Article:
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Western Pa. nonprofits work to reach 'hard-to-count' people ahead of 2020 U.S. Census

Natasha Lindstrom
| Thursday, Nov. 29, 2018, 8:36 p.m.
The paperwork used by census takers in 2000.
The paperwork used by census takers in 2000.

The deadline for Americans to respond to the 2020 U.S. Census is 16 months out, but efforts already are under way to ensure Western Pennsylvanians don’t miss it.

The once-a-decade population count will impact policymaking, regional planning and how much public money flows into local communities for years.

Inaccurate and under-counted figures could jeopardize state and federal funding for everything from preschool and veterans programs to transportation investments and the availability of federal disaster aid.

That’s why public officials, human services providers and community advocates already have begun work to ensure census data reflects reality as closely as possible.

“This is a critical community issue that we need to address,” Phil Koch, executive director of the Community Foundation of Westmoreland County, said Thursday as a panelist discussing participation in the 2020 U.S. Census. He spoke during the Greater Pittsburgh Nonprofit Partnership’s annual meeting at Carnegie Music Hall in Pittsburgh’s Oakland neighborhood.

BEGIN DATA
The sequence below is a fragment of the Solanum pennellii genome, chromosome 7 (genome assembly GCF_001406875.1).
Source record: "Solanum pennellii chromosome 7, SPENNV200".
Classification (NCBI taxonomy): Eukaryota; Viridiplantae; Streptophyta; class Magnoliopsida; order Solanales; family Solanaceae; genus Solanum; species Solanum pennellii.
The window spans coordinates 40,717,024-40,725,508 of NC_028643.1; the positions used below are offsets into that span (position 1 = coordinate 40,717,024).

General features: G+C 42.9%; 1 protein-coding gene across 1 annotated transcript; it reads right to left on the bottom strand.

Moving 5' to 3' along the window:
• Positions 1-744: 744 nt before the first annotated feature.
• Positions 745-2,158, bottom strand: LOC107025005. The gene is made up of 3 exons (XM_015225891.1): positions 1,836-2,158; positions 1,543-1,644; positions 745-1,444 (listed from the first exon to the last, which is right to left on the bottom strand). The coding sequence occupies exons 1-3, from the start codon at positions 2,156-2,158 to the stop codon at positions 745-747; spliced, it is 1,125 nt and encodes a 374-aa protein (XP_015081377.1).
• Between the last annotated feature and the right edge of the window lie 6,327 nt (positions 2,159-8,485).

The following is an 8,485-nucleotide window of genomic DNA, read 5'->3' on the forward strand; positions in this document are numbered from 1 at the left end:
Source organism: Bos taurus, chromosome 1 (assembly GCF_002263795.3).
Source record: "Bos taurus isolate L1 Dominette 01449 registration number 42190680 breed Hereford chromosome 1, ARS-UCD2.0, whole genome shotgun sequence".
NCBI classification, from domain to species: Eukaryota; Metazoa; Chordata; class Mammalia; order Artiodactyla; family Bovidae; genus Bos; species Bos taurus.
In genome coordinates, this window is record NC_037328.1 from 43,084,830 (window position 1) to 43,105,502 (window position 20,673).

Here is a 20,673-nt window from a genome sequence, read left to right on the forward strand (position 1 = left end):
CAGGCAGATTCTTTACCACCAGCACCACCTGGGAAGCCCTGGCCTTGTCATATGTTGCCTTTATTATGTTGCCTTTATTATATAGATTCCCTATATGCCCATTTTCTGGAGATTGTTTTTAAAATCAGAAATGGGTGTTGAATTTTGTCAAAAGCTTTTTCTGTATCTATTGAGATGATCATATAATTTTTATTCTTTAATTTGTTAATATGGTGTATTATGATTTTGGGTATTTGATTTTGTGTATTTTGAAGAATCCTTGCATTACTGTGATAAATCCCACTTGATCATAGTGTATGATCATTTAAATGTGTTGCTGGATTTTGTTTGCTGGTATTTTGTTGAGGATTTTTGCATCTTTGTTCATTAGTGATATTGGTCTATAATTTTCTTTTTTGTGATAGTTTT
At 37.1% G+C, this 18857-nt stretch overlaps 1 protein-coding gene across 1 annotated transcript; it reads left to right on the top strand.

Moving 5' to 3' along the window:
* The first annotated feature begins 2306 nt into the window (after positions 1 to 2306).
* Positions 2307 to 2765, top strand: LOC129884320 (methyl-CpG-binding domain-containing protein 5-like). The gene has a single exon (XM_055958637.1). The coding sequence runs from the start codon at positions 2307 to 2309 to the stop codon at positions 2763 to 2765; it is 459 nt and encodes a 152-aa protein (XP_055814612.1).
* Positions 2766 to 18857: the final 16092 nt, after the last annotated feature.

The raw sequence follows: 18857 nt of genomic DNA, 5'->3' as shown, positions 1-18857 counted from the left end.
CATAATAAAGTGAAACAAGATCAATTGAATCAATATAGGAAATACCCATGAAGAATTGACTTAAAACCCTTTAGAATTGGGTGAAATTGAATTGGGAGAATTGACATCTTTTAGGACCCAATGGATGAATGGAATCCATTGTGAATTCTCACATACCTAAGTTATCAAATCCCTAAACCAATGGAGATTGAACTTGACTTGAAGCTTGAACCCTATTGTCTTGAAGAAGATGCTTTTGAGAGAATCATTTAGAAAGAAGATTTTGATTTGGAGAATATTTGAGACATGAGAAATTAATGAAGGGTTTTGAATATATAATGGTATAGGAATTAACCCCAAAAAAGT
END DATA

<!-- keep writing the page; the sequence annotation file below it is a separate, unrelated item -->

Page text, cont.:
More than 100 nonprofit, government and community representatives attended the meeting, which centered on the theme, “Everyone Counts: Creating a Culture of Civic Engagement, Beginning with Census 2020.”

The event’s speakers focused on the region’s so-called “hard-to-count” populations — such as the elderly, people of color, immigrants, children under 4, domestic violence victims, residents in rural areas and people living in poverty.

“When you’re trying to figure out how you’re going to pay your next bill, how you’re going to get to work, what your kids are going to eat for dinner, trying to understand why the census is important and ‘why am I taking the time out of my day to be counted’ is a tough concept,” Koch said. “Although the percentage of people of color living in Westmoreland County is relatively low, it is the fastest-growing population in Westmoreland County — people of color and immigrants — so we need to be thinking about that as we think about the census moving forward.

“And we know in some of our rural communities, folks just don’t want the government in their business.”

Getting the count right

The region could lose out on an estimated $15,000 to $20,000 over the coming decade for each person left uncounted, according to Gregg Behr, executive director of the Grable Foundation, who is co-chairing Allegheny County’s newly formed Complete Count Committee. It’s the first such committee formed in the state to prepare for and get the word out about the 2020 Census.

The committee and dozens of nonprofit leaders are working on ways to dispel misinformation about the census and quell fears people may have about participating in it.

“The Pittsburgh region, frankly, is doing very well and is a little bit ahead of the curve,” said John C. Yang, president and executive director of the Washington, D.C.-based Asian Americans Advancing Justice, the meeting’s keynote speaker. “The fact that they’re very engaged at the local level 16 months out is very promising.”